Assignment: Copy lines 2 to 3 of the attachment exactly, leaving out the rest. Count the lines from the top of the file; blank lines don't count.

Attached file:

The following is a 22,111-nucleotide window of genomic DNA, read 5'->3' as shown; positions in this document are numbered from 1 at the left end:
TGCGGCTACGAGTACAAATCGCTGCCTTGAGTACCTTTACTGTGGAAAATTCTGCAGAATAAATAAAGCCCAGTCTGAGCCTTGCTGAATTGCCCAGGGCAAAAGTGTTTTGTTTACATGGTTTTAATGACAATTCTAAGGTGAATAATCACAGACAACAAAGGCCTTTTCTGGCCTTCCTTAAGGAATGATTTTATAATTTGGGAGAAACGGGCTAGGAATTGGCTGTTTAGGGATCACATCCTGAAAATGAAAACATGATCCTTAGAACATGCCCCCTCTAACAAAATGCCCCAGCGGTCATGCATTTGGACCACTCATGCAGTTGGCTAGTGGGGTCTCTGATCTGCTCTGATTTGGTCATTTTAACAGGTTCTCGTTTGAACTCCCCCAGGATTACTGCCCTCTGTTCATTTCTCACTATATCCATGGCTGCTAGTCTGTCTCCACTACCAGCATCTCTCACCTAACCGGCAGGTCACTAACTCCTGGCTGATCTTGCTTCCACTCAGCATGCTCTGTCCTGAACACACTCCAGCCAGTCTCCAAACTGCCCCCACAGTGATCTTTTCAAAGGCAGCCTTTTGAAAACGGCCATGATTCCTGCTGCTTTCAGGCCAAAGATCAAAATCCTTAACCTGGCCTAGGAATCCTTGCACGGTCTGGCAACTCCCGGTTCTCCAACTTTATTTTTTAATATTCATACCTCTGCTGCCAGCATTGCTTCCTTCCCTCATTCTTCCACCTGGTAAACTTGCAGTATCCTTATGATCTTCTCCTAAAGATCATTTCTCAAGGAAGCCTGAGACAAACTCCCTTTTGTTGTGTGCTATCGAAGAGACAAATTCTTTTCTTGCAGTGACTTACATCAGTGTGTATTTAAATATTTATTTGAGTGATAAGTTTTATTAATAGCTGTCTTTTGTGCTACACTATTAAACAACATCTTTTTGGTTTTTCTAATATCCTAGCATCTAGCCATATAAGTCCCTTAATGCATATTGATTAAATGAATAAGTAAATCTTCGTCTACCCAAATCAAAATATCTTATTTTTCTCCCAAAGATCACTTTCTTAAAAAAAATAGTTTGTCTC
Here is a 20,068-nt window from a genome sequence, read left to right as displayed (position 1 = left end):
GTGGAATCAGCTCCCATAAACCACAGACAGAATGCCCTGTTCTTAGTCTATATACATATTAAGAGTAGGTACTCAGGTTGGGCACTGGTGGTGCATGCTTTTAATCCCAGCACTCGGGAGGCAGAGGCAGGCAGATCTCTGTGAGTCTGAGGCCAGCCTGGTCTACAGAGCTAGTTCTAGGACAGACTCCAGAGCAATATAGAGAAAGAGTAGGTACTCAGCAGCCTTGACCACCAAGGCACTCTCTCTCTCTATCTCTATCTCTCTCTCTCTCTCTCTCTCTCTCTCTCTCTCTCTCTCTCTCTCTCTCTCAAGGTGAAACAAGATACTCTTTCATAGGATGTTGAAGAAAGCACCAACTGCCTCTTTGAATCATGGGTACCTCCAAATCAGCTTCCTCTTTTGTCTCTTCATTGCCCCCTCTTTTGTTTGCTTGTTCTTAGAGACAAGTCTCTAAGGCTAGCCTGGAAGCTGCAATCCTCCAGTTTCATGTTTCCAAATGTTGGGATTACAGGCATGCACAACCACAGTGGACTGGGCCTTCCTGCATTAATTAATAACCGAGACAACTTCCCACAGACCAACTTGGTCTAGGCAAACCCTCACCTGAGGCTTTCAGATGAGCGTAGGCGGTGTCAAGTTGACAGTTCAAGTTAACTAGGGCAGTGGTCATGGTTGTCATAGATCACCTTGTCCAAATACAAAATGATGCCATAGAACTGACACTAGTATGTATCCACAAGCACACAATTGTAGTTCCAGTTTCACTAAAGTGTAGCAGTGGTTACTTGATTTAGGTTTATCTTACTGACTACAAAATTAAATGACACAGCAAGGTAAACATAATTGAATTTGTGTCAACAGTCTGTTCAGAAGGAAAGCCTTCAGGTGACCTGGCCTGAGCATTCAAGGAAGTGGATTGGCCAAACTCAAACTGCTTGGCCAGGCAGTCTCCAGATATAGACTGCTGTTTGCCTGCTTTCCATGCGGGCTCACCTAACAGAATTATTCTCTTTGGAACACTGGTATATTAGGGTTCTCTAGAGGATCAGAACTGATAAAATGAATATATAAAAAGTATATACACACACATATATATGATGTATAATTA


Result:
TGCGGCTACGAGTACAAATCGCTGCCTTGAGTACCTTTACTGTGGAAAATTCTGCAGAATAAATAAAGCCCAGTCTGAGCCTTGCTGAATTGCCCAGGGCAAAAGTGTTTTGTTTACATGGTTTTAATGACAATTCTAAGGTGAATAATCACAGACAACAAAGGCCTTTTCTGGCCTTCCTTAAGGAATGATTTTATAATTTGGGAGAAACGGGCTAGGAATTGGCTGTTTAGGGATCACATCCTGAAAATGAAAACATGATCCTTAGAACATGCCCCCTCTAACAAAATGCCCCAGCGGTCATGCATTTGGACCACTCATGCAGTTGGCTAGTGGGGTCTCTGATCTGCTCTGATTTGGTCATTTTAACAGGTTCTCGTTTGAACTCCCCCAGGATTACTGCCCTCTGTTCATTTCTCACTATATCCATGGCTGCTAGTCTGTCTCCACTACCAGCATCTCTCACCTAACCGGCAGGTCACTAACTCCTGGCTGATCTTGCTTCCACTCAGCATGCTCTGTCCTGAACACACTCCAGCCAGTCTCCAAACTGCCCCCACAGTGATCTTTTCAAAGGCAGCCTTTTGAAAACGGCCATGATTCCTGCTGCTTTCAGGCCAAAGATCAAAATCCTTAACCTGGCCTAGGAATCCTTGCACGGTCTGGCAACTCCCGGTTCTCCAACTTTATTTTTTAATATTCATACCTCTGCTGCCAGCATTGCTTCCTTCCCTCATTCTTCCACCTGGTAAACTTGCAGTATCCTTATGATCTTCTCCTAAAGATCATTTCTCAAGGAAGCCTGAGACAAACTCCCTTTTGTTGTGTGCTATCGAAGAGACAAATTCTTTTCTTGCAGTGACTTACATCAGTGTGTATTTAAATATTTATTTGAGTGATAAGTTTTATTAATAGCTGTCTTTTGTGCTACACTATTAAACAACATCTTTTTGGTTTTTCTAATATCCTAGCATCTAGCCATATAAGTCCCTTAATGCATATTGATTAAATGAATAAGTAAATCTTCGTCTACCCAAATCAAAATATCTTATTTTTCTCCCAAAGATCACTTTCTTAAAAAAAATAGTTTGTCTC
Here is a 20,068-nt window from a genome sequence, read left to right as displayed (position 1 = left end):